Are qualified immunity doctrines compatible with "rule of law" -- the notion of the law giving equal rights and obligations to citizens? Can things like death penalty or immunity from prosecution be justified under rule of law?

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    Could you location tag this? Is this limited to the US since you mention Qualified Immunity? Feb 17, 2023 at 19:09
  • This sounds like a question of political theory beyond the scope of Law.SE.
    – ohwilleke
    Feb 17, 2023 at 22:40
  • Also these principles vary from country to country.
    – ohwilleke
    Feb 17, 2023 at 22:51
  • @IllusiveBrian USA and India , both countries where I'm from. though Indian law to a larger extent
    – user49663
    Feb 18, 2023 at 1:11

1 Answer 1


"Rule of law" is one thing, "giving equal rights and obligations to citizens" is another. Qualified immunity, both in doctrinal and statutory form, are statements of law, e.g. saying that a police officer has the power to use force in a manner that others may not. "Equal rights and obligations" are actually "equal, as defined in the law", for example a 6 year old has no obligation to comply with contract that that may have formed – there is an exception to the otherwise general rule, which is recognized by the law.

  • my country's constitution has this provision > the state shal not deny to any person equality before the law or equal protection of law. the precedent on this seems inconsistent. what exactly does equality before law and equal protection of law mean ?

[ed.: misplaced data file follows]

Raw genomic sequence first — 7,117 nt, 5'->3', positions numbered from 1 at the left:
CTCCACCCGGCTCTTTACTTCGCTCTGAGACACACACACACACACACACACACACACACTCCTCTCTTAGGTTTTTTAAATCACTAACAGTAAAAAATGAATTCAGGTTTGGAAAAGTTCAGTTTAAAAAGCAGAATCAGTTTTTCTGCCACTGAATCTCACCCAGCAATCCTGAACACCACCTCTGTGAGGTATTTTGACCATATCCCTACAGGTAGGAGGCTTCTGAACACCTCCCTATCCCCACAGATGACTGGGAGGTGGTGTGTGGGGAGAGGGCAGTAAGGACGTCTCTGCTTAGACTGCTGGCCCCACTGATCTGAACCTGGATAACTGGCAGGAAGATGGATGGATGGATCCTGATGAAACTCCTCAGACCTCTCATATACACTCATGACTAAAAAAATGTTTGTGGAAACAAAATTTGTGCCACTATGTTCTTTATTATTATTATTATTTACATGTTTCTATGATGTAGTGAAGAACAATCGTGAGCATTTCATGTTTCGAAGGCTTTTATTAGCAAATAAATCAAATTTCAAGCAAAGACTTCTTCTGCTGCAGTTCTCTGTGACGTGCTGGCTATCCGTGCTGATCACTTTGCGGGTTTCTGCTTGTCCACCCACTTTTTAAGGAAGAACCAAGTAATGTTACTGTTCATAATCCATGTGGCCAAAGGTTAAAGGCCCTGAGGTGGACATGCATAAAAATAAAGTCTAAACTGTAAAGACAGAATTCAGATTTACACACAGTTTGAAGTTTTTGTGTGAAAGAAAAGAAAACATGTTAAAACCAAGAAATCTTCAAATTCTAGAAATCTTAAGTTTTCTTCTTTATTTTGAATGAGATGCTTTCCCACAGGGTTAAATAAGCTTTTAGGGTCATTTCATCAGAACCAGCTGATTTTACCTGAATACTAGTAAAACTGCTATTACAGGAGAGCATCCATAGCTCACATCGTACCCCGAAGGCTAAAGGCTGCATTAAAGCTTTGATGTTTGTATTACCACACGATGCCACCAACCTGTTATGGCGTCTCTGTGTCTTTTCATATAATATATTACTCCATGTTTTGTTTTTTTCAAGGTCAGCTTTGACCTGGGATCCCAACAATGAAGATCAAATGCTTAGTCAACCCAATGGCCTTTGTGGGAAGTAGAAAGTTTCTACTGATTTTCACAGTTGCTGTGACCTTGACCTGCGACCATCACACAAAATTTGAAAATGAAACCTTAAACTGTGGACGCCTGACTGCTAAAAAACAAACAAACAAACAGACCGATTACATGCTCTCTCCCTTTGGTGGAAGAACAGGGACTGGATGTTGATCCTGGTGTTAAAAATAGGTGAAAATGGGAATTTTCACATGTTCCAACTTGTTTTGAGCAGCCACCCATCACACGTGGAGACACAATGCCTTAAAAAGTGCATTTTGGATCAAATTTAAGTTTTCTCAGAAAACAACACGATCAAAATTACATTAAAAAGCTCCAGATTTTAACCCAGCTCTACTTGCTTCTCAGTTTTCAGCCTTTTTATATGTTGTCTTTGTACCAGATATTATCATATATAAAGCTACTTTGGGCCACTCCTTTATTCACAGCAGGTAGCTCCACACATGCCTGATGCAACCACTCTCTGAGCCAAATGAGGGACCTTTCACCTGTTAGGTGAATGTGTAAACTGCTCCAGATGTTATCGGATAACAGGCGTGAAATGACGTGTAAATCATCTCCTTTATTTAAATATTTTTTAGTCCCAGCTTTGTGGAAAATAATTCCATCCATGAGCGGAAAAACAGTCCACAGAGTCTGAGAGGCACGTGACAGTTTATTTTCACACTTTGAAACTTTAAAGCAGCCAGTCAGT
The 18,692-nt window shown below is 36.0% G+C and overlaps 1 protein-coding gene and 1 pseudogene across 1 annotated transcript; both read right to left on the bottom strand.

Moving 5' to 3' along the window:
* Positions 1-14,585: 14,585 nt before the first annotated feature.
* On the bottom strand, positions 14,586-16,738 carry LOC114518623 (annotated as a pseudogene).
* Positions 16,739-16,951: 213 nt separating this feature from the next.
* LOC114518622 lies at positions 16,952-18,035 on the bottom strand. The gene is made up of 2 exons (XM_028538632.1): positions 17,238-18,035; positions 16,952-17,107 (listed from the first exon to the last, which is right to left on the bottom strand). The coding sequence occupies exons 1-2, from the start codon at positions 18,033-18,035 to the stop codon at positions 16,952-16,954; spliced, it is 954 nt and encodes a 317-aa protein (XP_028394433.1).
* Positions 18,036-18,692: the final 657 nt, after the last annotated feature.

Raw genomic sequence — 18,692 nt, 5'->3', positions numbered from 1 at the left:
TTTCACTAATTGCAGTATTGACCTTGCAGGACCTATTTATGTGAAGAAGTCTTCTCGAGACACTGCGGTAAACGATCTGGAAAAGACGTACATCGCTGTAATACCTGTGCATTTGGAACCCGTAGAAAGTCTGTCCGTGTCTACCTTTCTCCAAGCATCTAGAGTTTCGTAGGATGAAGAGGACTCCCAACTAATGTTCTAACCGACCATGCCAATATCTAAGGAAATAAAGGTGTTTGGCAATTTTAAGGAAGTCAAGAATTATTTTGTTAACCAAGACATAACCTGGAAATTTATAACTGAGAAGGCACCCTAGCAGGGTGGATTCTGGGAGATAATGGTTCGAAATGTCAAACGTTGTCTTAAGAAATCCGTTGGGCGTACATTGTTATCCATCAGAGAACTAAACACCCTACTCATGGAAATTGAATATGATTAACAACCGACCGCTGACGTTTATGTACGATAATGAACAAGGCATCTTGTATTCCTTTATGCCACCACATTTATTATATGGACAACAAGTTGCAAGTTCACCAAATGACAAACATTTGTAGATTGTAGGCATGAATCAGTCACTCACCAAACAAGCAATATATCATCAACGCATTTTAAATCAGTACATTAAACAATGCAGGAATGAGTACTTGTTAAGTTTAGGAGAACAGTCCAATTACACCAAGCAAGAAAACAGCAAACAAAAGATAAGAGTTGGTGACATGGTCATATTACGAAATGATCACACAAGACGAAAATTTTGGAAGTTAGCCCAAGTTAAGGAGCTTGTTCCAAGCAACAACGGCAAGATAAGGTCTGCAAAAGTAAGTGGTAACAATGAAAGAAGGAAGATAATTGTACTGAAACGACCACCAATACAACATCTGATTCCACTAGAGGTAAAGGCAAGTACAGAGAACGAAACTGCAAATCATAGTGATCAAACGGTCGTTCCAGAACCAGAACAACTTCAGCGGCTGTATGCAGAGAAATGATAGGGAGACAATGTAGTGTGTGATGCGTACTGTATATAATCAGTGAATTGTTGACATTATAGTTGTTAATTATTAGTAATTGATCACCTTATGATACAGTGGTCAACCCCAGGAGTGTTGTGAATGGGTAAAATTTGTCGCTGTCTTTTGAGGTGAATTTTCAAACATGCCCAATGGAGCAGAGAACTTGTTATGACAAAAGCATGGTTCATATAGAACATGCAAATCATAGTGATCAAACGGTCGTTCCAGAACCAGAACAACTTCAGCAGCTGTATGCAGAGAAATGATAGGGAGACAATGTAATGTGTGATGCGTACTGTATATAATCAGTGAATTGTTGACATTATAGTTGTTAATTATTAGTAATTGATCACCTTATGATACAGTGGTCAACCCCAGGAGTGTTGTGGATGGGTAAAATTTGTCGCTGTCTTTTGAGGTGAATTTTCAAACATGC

– user49663
    Feb 17, 2023 at 16:41
  • But obviously you cannot vote in the Lok Sabha, so you are not absolutely equal. Equality is "excepting to all other superior provisions of law". Since you're dealing with common law, the meaning of law is substantially shrouded by past understandings of what the law says. It basically means "apply the law to everyone without regard for extra-legal considerations". There can be a special law governing Hindu marriages that does not apply to Muslims, but Hindu marriage law does not countenance different treatment for Vaishnavites vs. Shaivites.
    – user6726
    Feb 17, 2023 at 17:02
  • does this mean that article 14 allows for passing of laws against various groups. or laws favouring or disfavourong certain groups
    – user49663
    Feb 18, 2023 at 0:10
  • Actually, yes, if the classification is based upon intelligible differentia that distinguishes persons or things that are grouped from others that are left out of the group, and the differential has a rational relation with the objective of the act. Such laws would have to be justified in terms of the purpose of the law. Difference in purpose are what allows Muslim vs Hindu marriage acts, without further subdividing Hindus. This is similar to the concept of "strict scrutiny" in US law.
    – user6726
    Feb 18, 2023 at 0:55

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